Wednesday, October 22, 2014

IBON International Decries Lack of Leadership at COP18

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Climate talks on shaky ground at COP18. Photograph by Neil Palmer (CIAT).

The following blogpost is a statement by IBON International, who are present at the COP18 climate talks in Doha:

IBON International demands that developed countries show ambition, equity and agree to binding commitments during COP18. 

Article 3.1 of the United Nations Framework Convention on Climate Change (UNFCCC) states that “the developed country parties should take the lead in combating climate change and the adverse effects thereof.”

But climate negotiations in Doha are stalling – along with the hope of averting a temperature rise that will have catastrophic impacts on the world’s poorest. As ministers from across the world arrive in Doha, developed countries are backing away from committing to ambitious reductions in carbon emissions as well as meaningful and immediate transfers of funds and technology to developing countries.

The US, EU, and negotiating blocs including the “Umbrella Group” (Australia, New Zealand, Russia, the Ukraine, Kazahkstan, Norway, and Japan), and the “Environmental Integrity Group” (Switzerland, Korea, Mexico), are blocking the demands of developing countries for the Kyoto Protocol – the expiring cornerstone treaty of emissions reductions – to be extended and legally enforced. Likewise, while they make vague acknowledgements of the need to help developing countries, wealthy countries are avoiding concrete commitments on climate finance and technology transfer.

Both the EU and Australia are sticking to low targets (for emissions) that they will not increase without greater international action. The US claimed its “enormous” efforts on climate change should be recognised, but has pulled out of an extended Kyoto Protocol and achieved a meagre 3% reduction in emissions to date. The US candidly said its positions are not based on “what is needed”, rather what can be “sold at home”.

Indeed, developed countries stand united against new, legally binding commitments on emissions reductions in line with science.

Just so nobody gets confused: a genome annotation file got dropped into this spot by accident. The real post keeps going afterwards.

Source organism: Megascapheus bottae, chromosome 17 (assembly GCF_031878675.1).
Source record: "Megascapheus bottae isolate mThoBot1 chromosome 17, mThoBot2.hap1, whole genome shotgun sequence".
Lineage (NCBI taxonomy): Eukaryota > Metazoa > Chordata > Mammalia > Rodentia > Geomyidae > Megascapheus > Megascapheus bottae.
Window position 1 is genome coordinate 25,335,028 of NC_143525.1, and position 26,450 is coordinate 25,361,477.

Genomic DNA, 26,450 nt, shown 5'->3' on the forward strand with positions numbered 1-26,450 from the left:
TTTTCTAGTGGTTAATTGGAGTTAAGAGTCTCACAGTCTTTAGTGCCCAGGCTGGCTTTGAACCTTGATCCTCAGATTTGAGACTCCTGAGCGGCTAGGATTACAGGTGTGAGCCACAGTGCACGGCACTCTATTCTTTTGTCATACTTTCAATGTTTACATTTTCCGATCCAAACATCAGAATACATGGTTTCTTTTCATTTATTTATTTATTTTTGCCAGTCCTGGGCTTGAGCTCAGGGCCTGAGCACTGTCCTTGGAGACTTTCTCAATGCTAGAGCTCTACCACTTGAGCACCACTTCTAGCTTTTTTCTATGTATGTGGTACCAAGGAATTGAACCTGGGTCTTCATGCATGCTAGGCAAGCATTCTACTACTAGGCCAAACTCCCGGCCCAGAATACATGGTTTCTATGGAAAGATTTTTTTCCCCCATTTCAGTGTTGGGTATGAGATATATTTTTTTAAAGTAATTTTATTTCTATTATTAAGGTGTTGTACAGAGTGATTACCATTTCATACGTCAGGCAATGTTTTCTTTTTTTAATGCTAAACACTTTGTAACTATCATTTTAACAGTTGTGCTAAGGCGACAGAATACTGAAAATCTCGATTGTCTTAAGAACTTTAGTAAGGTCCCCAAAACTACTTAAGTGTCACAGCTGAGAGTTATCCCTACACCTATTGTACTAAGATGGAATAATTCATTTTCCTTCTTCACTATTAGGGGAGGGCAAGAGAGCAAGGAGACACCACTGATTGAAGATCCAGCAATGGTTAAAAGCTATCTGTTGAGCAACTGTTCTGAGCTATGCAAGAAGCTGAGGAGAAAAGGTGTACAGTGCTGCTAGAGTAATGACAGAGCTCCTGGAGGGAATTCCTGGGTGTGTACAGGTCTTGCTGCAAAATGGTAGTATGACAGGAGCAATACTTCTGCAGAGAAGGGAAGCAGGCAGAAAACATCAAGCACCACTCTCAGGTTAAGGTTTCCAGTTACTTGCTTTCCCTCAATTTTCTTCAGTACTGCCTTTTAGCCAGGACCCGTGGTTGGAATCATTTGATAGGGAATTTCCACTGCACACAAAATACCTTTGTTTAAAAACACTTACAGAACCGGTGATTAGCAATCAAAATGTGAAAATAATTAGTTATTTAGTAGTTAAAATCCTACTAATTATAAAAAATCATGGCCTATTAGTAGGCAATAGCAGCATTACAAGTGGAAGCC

Developing countries say that the supposed $30 billion in “fast-start financing” from 2010-2012 has actually been conflated with existing aid and loans. While developing countries have demanded a doubling of financing from 2013-2015, there remains no commitment. The “Green Climate Fund” was agreed to ensure long-term financing of $100 billion a year from 2020. Again, while developing countries have sought firm assurances of public funding from developed countries, there remain no real guarantees.

The paralysis in climate negotiations threatens the lives and livelihoods of the world’s poorest. Developed countries, led by the US, must live up to their rhetoric by taking action now on climate change.

IBON International makes the following demands:

An ambitious deal

Calculated on a basis of reducing global emissions to the needed 50-80% of 1990 levels while sharing global atmospheric space equally, industrialised countries like the US, Germany and the UK must reduce their emissions by 88 to 98%; China must also reduce its emissions by 47-79% in comparison to 1990 levels.

An equitable deal

Historic responsibility should be measured by cumulative emissions. There is a need to respect the Right to Development of people in poorer countries which have to prioritise meeting the basic needs of populations as well as dealing with the immediate effects of climate change in the immediate future.

An accountable deal

Parties should make legally-enforceable commitments with transparency monitoring and reporting systems, characterised by accountability with multi-stakeholder governance. The UN must widen space for civil society participation in negotiations with an enhanced civil society role in monitoring COP outcomes.

Genuine sustainable development

As the climate crisis is rooted in unsustainable modes of production and consumption, the real challenge is ushering in a new model of sustainable development, shifting away from an obsession with an exclusionary, top-down growth model geared towards excess consumption for private profit, towards new modes of production, consumption and distribution, and a rights-based framework centered on the principles of equity, justice, democratic ownership and respect for nature.

Some Northern NGOs have incorrectly portrayed the negotiations paralysis at COP18 as due to a “superpower” conflict between China and the US. Rather, the divide at COP18 is between developed countries with a historic responsibility for the climate change the world is now experiencing, and developing countries that suffer the loss of lives and livelihoods resulting from this climate change.

IBON International director Antonio Tujan Jr commented, “as developed country ministers arrive in Doha, they must show the leadership necessary to avert catastrophic climate change through their adherence to ambition, equity and legally binding commitments. Developing country ministers must continue to unite in pushing them to this end”.

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